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Payrolls Signal Rate Hikes Sooner

Friday’s Substantial Gain in Payrolls Foreshadows Monetary Policy Shift

The blockbuster payroll event on Friday sets the stage for a new phase in monetary policy as the Federal Reserve moves closer to normalization of policies. Dollar momentum was substantial as optimism towards the economy saw the currency gain considerably versus peers.

Last Week

Greece remained in the spotlight most of the week as the impasse between creditors and the insolvent nation continue to drag on. The country decided to defer payment to the IMF, opting instead of bundle IMF payments worth $1.70 billion due for the entire month of June to buy extra time. After rejecting the reform proposal from creditors outright, the Eurogroup has set today as a deadline for accepting the proposals or offering new initiatives. Aside from Greece, payroll numbers played a dominant role in momentum with the number coming in at a blistering 280,000 jobs added versus consensus estimates of 225,000. The unemployment rate rose modestly to 5.5%, however, the gains in the dollar were sharp and swift as traders anticipate an earlier date for interest rate hikes. In other economic data, the Bank of England, European Central Bank, and Reserve Bank of Australia all voted to keep monetary policy measures on hold. ECB President Mario Draghi warned on volatility just as the summer trading months begin, with panic ensuing in the days subsequent to his comments.

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The Week Ahead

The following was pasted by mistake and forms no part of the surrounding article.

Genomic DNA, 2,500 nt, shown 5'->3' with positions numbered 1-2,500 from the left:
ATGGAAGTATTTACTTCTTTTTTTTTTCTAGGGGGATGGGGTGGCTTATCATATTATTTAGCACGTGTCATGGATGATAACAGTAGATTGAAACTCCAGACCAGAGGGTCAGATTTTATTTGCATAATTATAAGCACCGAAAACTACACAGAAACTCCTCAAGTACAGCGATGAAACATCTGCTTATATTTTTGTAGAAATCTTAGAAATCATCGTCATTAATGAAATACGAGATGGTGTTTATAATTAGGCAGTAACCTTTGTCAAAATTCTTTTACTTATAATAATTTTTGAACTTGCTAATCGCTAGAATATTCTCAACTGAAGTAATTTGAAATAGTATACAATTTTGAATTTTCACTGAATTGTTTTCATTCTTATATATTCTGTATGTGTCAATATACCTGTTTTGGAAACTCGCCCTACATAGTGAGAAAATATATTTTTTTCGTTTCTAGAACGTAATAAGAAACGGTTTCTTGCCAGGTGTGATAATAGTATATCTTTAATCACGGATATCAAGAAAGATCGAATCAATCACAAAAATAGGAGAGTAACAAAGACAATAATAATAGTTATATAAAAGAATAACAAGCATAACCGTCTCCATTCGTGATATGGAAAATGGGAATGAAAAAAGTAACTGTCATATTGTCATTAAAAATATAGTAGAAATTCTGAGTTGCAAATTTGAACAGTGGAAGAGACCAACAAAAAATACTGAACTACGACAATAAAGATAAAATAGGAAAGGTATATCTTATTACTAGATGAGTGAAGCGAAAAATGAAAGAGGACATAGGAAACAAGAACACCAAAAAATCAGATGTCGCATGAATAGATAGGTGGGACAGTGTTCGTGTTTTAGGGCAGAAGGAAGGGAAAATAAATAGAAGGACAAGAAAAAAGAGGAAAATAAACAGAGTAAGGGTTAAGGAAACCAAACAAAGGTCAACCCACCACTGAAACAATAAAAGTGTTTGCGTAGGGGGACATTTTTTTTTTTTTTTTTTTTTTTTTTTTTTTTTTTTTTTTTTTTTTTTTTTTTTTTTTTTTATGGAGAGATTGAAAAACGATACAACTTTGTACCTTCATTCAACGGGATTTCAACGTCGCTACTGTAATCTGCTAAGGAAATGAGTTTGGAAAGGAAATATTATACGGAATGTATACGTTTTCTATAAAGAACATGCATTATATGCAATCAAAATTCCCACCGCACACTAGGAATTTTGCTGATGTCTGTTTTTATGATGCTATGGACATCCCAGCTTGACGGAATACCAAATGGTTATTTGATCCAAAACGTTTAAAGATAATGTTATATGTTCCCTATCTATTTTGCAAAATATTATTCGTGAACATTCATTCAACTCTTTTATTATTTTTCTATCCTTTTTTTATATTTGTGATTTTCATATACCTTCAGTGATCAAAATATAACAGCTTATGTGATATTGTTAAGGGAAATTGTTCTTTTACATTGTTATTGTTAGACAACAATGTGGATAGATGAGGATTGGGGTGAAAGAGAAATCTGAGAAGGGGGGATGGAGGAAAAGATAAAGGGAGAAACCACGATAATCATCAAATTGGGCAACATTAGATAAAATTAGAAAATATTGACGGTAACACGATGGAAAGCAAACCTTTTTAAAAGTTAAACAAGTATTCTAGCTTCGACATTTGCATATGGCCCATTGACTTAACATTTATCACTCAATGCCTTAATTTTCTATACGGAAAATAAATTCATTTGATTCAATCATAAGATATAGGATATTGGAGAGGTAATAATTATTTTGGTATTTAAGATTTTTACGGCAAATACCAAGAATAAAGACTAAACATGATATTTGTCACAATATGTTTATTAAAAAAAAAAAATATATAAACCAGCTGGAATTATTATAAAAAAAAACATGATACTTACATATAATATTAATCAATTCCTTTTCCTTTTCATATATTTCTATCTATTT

After the payroll announcement momentum fades, the main item on the agenda for the week ahead is China-centric. Overnight the country released the trade balance figures which showed the surplus expand by 25%. Coming up tomorrow will be the inflation numbers from China, both on the consumer and producer side. Consumer inflation is expected to fall to 1.30% year over year versus 1.50% in the prior period as disinflation hits the mainland. More concerning is the continued deflation in producer prices with the producer price index printing in negative territory since March of 2012. Industrial production and fixed asset investment re forecast to rise and are expected to be telltale signs of whether looser monetary policies are being felt throughout the economy. Wednesday will see the Reserve Bank of New Zealand release interest rates, forecast to stay on hold at 3.50% but expectations regarding further cuts may rise depending on the statement content. Finally, US retail sales will give a clearer indication of how consumer spending is trending after the massive jump in the savings rate witnessed last month.

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